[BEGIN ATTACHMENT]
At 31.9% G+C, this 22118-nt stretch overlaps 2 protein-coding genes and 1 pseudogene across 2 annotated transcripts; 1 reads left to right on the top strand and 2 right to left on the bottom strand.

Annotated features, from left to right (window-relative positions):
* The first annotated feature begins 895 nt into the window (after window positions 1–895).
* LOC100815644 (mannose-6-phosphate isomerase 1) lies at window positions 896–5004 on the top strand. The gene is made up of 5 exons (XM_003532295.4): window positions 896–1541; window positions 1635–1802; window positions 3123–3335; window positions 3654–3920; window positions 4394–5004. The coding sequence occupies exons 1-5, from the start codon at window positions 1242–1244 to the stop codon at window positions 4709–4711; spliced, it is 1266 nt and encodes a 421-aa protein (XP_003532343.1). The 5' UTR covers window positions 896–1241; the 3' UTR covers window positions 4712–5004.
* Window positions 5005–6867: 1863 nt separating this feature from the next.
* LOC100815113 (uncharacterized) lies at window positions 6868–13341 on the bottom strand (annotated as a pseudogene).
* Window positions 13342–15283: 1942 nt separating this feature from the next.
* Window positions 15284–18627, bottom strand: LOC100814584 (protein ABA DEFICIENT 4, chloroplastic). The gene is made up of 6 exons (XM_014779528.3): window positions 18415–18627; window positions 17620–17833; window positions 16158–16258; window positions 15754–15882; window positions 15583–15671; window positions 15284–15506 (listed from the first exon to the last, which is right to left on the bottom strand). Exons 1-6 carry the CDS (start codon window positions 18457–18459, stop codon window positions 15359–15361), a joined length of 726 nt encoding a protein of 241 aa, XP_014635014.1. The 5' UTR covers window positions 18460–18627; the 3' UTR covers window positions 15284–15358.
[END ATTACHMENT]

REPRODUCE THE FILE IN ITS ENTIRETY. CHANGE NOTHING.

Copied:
At 31.9% G+C, this 22118-nt stretch overlaps 2 protein-coding genes and 1 pseudogene across 2 annotated transcripts; 1 reads left to right on the top strand and 2 right to left on the bottom strand.

Annotated features, from left to right (window-relative positions):
* The first annotated feature begins 895 nt into the window (after window positions 1–895).
* LOC100815644 (mannose-6-phosphate isomerase 1) lies at window positions 896–5004 on the top strand. The gene is made up of 5 exons (XM_003532295.4): window positions 896–1541; window positions 1635–1802; window positions 3123–3335; window positions 3654–3920; window positions 4394–5004. The coding sequence occupies exons 1-5, from the start codon at window positions 1242–1244 to the stop codon at window positions 4709–4711; spliced, it is 1266 nt and encodes a 421-aa protein (XP_003532343.1). The 5' UTR covers window positions 896–1241; the 3' UTR covers window positions 4712–5004.
* Window positions 5005–6867: 1863 nt separating this feature from the next.
* LOC100815113 (uncharacterized) lies at window positions 6868–13341 on the bottom strand (annotated as a pseudogene).
* Window positions 13342–15283: 1942 nt separating this feature from the next.
* Window positions 15284–18627, bottom strand: LOC100814584 (protein ABA DEFICIENT 4, chloroplastic). The gene is made up of 6 exons (XM_014779528.3): window positions 18415–18627; window positions 17620–17833; window positions 16158–16258; window positions 15754–15882; window positions 15583–15671; window positions 15284–15506 (listed from the first exon to the last, which is right to left on the bottom strand). Exons 1-6 carry the CDS (start codon window positions 18457–18459, stop codon window positions 15359–15361), a joined length of 726 nt encoding a protein of 241 aa, XP_014635014.1. The 5' UTR covers window positions 18460–18627; the 3' UTR covers window positions 15284–15358.